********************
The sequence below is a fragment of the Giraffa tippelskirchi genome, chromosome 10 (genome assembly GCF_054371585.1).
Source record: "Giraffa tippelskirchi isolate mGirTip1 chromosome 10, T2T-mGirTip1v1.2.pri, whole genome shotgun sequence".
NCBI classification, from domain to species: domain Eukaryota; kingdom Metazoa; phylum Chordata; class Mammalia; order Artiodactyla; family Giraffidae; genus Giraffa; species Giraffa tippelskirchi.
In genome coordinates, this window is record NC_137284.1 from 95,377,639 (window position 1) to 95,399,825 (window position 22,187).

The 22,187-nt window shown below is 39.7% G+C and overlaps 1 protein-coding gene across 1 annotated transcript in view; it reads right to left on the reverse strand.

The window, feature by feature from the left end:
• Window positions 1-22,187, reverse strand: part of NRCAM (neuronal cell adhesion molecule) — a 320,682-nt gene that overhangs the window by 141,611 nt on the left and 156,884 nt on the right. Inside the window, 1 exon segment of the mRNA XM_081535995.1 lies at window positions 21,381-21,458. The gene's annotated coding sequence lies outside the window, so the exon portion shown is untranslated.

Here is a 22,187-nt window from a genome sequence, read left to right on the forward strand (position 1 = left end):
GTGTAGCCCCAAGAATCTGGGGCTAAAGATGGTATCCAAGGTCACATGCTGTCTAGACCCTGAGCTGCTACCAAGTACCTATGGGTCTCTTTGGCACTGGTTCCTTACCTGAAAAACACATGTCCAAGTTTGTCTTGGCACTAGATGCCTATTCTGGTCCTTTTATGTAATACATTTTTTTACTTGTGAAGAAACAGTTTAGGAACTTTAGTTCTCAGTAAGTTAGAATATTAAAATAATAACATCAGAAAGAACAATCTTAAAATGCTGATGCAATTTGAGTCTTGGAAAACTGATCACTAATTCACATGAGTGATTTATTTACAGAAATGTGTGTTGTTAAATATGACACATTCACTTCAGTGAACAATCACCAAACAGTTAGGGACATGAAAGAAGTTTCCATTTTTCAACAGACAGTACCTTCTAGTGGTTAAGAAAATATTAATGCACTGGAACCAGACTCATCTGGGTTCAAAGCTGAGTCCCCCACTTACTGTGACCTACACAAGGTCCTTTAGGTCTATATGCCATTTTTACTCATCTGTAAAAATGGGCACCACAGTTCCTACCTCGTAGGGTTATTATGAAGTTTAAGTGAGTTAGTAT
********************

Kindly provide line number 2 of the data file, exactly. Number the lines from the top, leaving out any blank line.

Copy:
Source record: "Giraffa tippelskirchi isolate mGirTip1 chromosome 10, T2T-mGirTip1v1.2.pri, whole genome shotgun sequence".